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- From: "James Tauber" <email@example.com>
- To: "XML Developers' List" <firstname.lastname@example.org>
- Date: Sat, 16 Jan 1999 03:29:02 +0800
>What good is a namespace if it *doesn't* reference a DTD?
A good example is XSL.
XSL allows the result tree to use any vocabulary the stylesheet writer
wants, it could be HTML-in-XML (ie Voyager), the flow object vocabulary or
any old DTD.
XSL templates contain not only elements in this result vocabulary but also
XSL's own elements that control processing, generated content, etc.
XSL has element type names like "apply-templates", "value-of" and "number".
Now say that the result vocabulary you are wanting to use in your stylesheet
just happens to have an element type with the name "number". How would an
XSL engine know if <number> meant the XSL "number" element or the "number"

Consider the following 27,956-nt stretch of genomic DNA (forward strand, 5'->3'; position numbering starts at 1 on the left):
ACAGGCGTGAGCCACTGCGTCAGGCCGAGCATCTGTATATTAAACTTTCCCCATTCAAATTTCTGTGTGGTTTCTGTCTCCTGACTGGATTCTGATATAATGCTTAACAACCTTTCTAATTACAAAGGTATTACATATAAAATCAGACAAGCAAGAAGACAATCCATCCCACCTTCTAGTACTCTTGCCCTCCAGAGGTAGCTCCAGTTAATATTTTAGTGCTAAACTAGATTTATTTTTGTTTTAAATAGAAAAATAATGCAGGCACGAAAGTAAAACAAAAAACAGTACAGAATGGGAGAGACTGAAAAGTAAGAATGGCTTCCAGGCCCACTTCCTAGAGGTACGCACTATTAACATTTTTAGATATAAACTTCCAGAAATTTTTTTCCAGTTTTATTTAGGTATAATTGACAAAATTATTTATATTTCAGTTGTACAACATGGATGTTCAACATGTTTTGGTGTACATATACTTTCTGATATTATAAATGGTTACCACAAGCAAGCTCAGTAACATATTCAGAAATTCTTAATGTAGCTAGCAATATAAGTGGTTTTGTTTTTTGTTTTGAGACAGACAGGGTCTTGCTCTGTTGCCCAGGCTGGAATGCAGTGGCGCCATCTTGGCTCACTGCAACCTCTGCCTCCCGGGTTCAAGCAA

element of the result vocabulary?
The answer: namespaces
Each element is associated with a URI. The XSL element types are associated
with a namespace which is the URI for the XSL spec. It doesn't matter what
the URI for the result tree namespace is as long as it isn't that of the XSL
So in this case, the namespace is a spec that described the elements, not a
Namespaces are *not* a tool for validation of documents with a mixture of
schemata, they are merely a way of making sure that my FOO is not confused
with your FOO.
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